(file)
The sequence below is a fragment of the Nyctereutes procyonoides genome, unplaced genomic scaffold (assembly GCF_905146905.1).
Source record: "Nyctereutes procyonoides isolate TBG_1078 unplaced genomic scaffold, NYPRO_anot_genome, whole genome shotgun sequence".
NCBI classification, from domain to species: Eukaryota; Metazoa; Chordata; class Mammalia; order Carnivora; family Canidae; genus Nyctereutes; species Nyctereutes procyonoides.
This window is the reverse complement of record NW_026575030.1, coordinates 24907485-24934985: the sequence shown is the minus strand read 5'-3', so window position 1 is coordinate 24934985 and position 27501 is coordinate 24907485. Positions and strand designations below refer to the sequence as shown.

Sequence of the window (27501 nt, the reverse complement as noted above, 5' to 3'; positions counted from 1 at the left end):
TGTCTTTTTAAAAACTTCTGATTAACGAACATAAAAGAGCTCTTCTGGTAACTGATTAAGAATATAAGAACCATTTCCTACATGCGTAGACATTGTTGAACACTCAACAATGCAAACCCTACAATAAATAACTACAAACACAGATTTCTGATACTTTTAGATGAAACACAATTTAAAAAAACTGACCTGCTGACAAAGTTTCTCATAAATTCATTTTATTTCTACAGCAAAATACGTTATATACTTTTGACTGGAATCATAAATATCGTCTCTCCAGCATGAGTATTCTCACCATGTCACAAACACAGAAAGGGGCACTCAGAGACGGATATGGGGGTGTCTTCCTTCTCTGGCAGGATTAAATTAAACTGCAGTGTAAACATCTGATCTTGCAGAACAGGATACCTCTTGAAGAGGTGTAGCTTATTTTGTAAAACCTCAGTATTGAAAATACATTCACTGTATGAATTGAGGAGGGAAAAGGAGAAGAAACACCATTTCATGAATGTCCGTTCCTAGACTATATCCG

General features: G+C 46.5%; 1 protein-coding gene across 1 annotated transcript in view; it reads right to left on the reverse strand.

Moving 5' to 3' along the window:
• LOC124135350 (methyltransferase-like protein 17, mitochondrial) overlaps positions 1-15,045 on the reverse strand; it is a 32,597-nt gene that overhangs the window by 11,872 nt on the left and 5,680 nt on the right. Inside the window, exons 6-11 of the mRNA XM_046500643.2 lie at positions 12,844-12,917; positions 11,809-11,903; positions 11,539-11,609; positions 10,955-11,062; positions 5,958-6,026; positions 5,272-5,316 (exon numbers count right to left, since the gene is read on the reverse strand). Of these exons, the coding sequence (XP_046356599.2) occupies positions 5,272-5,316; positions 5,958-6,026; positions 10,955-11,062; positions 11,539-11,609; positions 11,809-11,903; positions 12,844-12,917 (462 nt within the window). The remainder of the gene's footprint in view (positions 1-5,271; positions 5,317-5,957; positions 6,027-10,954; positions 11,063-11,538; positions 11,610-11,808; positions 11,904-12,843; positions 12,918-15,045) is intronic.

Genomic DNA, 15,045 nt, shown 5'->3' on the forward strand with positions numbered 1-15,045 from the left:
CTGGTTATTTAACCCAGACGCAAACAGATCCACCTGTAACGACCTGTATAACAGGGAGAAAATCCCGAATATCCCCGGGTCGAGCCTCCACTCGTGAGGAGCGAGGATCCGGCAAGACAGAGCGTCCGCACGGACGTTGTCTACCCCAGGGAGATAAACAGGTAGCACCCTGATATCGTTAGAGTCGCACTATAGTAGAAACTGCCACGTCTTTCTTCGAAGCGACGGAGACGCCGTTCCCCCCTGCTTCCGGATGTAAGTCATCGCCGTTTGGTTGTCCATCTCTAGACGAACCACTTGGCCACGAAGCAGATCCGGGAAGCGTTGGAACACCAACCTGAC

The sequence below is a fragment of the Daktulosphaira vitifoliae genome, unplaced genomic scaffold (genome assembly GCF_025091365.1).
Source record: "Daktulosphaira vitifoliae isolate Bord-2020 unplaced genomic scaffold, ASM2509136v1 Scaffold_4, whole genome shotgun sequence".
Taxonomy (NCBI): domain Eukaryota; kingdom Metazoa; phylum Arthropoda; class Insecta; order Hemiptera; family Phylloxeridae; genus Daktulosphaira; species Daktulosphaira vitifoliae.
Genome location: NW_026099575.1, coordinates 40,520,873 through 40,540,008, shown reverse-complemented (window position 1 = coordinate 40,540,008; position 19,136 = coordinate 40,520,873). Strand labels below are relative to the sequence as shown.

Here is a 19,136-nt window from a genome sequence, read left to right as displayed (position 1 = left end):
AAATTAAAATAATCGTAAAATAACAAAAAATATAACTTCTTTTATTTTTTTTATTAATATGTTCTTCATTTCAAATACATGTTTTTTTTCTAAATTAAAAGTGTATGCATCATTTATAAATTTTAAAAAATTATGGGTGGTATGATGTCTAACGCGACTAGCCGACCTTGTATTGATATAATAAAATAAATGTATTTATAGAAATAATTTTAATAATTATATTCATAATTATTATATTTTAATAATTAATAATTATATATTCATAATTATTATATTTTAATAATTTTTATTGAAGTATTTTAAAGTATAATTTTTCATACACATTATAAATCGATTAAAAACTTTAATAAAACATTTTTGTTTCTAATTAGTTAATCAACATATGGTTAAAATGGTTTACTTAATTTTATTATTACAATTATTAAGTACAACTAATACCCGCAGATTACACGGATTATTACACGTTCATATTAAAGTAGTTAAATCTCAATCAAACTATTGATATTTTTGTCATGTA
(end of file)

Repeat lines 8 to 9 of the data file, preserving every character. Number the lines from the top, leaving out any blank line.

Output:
Moving 5' to 3' along the window:
• LOC124135350 (methyltransferase-like protein 17, mitochondrial) overlaps positions 1-15,045 on the reverse strand; it is a 32,597-nt gene that overhangs the window by 11,872 nt on the left and 5,680 nt on the right. Inside the window, exons 6-11 of the mRNA XM_046500643.2 lie at positions 12,844-12,917; positions 11,809-11,903; positions 11,539-11,609; positions 10,955-11,062; positions 5,958-6,026; positions 5,272-5,316 (exon numbers count right to left, since the gene is read on the reverse strand). Of these exons, the coding sequence (XP_046356599.2) occupies positions 5,272-5,316; positions 5,958-6,026; positions 10,955-11,062; positions 11,539-11,609; positions 11,809-11,903; positions 12,844-12,917 (462 nt within the window). The remainder of the gene's footprint in view (positions 1-5,271; positions 5,317-5,957; positions 6,027-10,954; positions 11,063-11,538; positions 11,610-11,808; positions 11,904-12,843; positions 12,918-15,045) is intronic.